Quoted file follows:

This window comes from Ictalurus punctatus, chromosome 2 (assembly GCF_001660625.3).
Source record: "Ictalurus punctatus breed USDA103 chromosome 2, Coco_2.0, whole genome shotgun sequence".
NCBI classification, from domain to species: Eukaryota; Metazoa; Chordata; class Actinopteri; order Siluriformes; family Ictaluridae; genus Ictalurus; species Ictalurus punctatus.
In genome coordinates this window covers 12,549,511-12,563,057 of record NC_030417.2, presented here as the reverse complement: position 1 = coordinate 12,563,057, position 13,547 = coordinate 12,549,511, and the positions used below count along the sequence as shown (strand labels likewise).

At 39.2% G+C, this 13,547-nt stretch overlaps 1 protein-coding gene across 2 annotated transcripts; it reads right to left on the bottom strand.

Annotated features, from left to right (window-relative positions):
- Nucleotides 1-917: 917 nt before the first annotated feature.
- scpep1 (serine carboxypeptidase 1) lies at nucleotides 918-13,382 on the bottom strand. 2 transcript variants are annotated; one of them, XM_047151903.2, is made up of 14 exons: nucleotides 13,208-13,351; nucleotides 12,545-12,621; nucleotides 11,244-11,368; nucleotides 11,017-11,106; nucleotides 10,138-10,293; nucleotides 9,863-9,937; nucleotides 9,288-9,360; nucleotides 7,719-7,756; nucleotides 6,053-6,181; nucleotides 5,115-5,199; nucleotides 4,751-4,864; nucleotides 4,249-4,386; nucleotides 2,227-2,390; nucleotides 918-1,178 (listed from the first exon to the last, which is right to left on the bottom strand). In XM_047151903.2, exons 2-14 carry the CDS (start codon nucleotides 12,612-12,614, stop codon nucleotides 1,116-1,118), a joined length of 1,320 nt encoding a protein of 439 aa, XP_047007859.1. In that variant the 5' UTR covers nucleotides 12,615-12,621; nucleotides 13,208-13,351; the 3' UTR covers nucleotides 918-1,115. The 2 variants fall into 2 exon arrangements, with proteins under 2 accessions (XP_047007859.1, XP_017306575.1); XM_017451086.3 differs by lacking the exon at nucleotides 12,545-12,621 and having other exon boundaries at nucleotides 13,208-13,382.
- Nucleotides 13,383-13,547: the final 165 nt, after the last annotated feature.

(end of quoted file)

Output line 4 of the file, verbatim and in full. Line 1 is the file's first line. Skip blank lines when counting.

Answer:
In genome coordinates this window covers 12,549,511-12,563,057 of record NC_030417.2, presented here as the reverse complement: position 1 = coordinate 12,563,057, position 13,547 = coordinate 12,549,511, and the positions used below count along the sequence as shown (strand labels likewise).